What It’s Like Living with Endometriosis

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One of the most common gynecological conditions we treat is endometriosis, or “endo.” Endo is a condition that causes endometrial cells from the uterine lining to grow outside the uterus. It’s most often found in the ovaries, fallopian tubes, the outer surface of the uterus, and in the tissues that hold the uterus in place. It can cause serious internal scarring, permanent pain, and even infertility if left untreated.   

Endometriosis affects approximately 1 in 10 women of reproductive age in the United States. It is especially common in women who are in their 30s and 40s. Women who have never had children are also at risk for developing endo. 

What Are the Symptoms of Endo? 

If you experience the following, you are more likely to develop endometriosis: 

  • Periods that last more than 7 days 
  • Short menstrual cycles (27 days or less) 
  • A family member, such as a mother, sister, or aunt, with endometriosis: You are 7 to 10 times more likely to have endometriosis if there is a history of the condition in your family.  

Still, many women are diagnosed with endo with no risk factors at all.   

While most women experience typical premenstrual symptoms like bloating, moodiness, and cramps, women with endometriosis experience more debilitating symptoms, such as: 

Not all women with endometriosis experience these symptoms. In fact, some women with endo do not have any symptoms at all, which is one of the reasons why it can often go undiagnosed.  

Less Common Symptoms of Endo 

Other symptoms and conditions have been associated with endometriosis:  

  • Fatigue  
  • Urinary or bowel disorders, such as constipation, diarrhea, or nausea 
  • Migraines 
  • Bleeding or spotting between cycles 
  • Nerve or joint pain  
  • Painful, severe abdominal bloating that is sometimes referred to as “endo belly”  

“Endo belly,” or endometriosis-related abdominal bloating, may result from gastrointestinal issues related to endometriosis. It can also be caused by inflammation, cysts, and fibroids. It typically occurs before or during your period, and it can last anywhere from a few hours to a few weeks. 

What to Do If You Think You Have Endometriosis  

Many women with endometriosis remain undiagnosed. Some physicians downplay their symptoms and do not aggressively pursue a diagnosis for women with pain: Pain may be attributed to a “hysterical” personality or to emotional causes.  

Menstrual cramps are common, and most women with cramps do not need to invasive testing to search for an underlying cause. Most women can successfully use OTC pain medications like ibuprofen or be managed with birth control pills. In the following circumstances, however, your evaluation should go further:    

  • If you frequently miss work or social events because of period cramps 
  • If your cramps are not relieved by over-the-counter medications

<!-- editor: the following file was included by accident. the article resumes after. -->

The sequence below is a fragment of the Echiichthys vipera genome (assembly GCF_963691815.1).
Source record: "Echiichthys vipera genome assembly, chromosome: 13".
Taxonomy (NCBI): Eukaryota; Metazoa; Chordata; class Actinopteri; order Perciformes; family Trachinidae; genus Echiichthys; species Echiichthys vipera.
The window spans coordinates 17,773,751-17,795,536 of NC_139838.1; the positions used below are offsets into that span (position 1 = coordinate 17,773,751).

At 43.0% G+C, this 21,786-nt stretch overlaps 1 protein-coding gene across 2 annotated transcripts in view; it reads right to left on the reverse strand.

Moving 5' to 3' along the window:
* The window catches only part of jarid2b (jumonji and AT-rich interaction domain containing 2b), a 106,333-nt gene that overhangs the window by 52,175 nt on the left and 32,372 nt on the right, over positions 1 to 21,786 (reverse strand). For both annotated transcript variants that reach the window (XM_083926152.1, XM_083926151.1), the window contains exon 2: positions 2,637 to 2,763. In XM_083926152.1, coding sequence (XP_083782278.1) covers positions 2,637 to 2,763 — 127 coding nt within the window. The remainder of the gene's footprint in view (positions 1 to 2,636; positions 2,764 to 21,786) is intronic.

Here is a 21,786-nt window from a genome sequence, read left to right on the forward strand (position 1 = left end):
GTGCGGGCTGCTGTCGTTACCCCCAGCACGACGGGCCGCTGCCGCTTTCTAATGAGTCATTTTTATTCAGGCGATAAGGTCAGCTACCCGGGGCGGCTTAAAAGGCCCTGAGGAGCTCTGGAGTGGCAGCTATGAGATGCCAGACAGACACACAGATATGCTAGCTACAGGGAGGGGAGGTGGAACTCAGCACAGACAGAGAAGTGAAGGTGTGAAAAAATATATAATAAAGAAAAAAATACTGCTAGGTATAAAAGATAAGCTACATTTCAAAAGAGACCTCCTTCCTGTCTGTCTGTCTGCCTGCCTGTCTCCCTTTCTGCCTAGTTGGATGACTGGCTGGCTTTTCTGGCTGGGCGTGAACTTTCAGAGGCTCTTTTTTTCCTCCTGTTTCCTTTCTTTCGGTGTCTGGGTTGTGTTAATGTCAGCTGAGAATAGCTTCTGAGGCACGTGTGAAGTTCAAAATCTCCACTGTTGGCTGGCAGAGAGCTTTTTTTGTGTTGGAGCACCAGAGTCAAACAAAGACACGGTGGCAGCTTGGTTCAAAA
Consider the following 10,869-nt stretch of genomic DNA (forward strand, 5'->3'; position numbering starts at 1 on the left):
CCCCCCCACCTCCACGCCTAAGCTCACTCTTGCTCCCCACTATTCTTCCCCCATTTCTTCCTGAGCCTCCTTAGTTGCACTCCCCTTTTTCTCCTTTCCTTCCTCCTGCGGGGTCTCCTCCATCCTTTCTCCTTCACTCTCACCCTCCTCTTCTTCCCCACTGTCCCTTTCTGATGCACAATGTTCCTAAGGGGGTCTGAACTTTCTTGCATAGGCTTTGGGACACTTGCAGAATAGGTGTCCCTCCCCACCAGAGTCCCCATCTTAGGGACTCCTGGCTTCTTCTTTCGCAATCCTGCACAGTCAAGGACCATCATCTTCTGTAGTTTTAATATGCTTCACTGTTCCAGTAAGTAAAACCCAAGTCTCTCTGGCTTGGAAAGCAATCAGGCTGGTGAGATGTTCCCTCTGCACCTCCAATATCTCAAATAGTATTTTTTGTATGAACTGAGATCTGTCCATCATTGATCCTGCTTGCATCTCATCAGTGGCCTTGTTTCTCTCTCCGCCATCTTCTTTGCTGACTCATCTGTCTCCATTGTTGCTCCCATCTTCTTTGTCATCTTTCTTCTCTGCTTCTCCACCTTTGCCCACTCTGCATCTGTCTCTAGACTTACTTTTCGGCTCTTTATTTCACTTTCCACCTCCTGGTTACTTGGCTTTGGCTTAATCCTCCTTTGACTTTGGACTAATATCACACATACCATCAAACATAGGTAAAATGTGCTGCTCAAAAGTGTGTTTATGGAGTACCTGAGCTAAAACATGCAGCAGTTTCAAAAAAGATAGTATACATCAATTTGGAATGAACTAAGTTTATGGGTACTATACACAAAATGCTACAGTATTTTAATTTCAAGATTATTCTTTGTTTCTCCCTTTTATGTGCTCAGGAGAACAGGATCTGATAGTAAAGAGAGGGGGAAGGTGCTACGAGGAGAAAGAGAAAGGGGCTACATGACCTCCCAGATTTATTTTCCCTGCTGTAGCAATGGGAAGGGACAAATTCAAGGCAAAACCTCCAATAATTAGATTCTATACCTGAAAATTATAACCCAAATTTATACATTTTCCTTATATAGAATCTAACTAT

• If you’re on birth control pills and you still have debilitating cramps 

If you think you may have endometriosis, you should schedule an appointment with your gynecologist to get an evaluation, especially if you struggle with severe, chronic pain or experience cramps that have persisted for over 6 months. If you use over-the-counter pain relievers (ibuprofen or naproxen) and/or birth control pills but still miss work, school, or social activities because of pain, you should make an endo evaluation appointment.  

What You Can Expect During an Endo Evaluation  

During an endometriosis evaluation, your doctor will ask you questions about your symptoms and health history. They may also run a series of tests, such as a pelvic exam, an ultrasound, and/or magnetic resonance imaging (MRI). These tests can help eliminate other causes for your symptoms, but the only accurate way to diagnose endometriosis is through a minimally invasive outpatient procedure called diagnostic laparoscopy.  

During a diagnostic laparoscopy, a camera attached to a narrow telescope is used to look inside your abdomen and pelvis under anesthesia, usually through a small incision in your navel. If endometriosis is discovered during laparoscopy, it can often be removed or destroyed at the time of surgery. 

Because endometriosis tends to be chronic, you will require ongoing treatment to prevent or treat recurrences. Your doctor can help you develop a long-term treatment plan, which typically includes hormonal birth control that suppresses endometriosis. Untreated endo can impair fertility, so it’s important to make a definitive diagnosis if there is suspicion of endometriosis.  

We’re Here to Help 

If you think you may be suffering from endometriosis, contact us today. Our gynecologists and OBGYNs are some of the top gynecologists in Queens and Long Island, and they can help you get prompt treatment and relief. 

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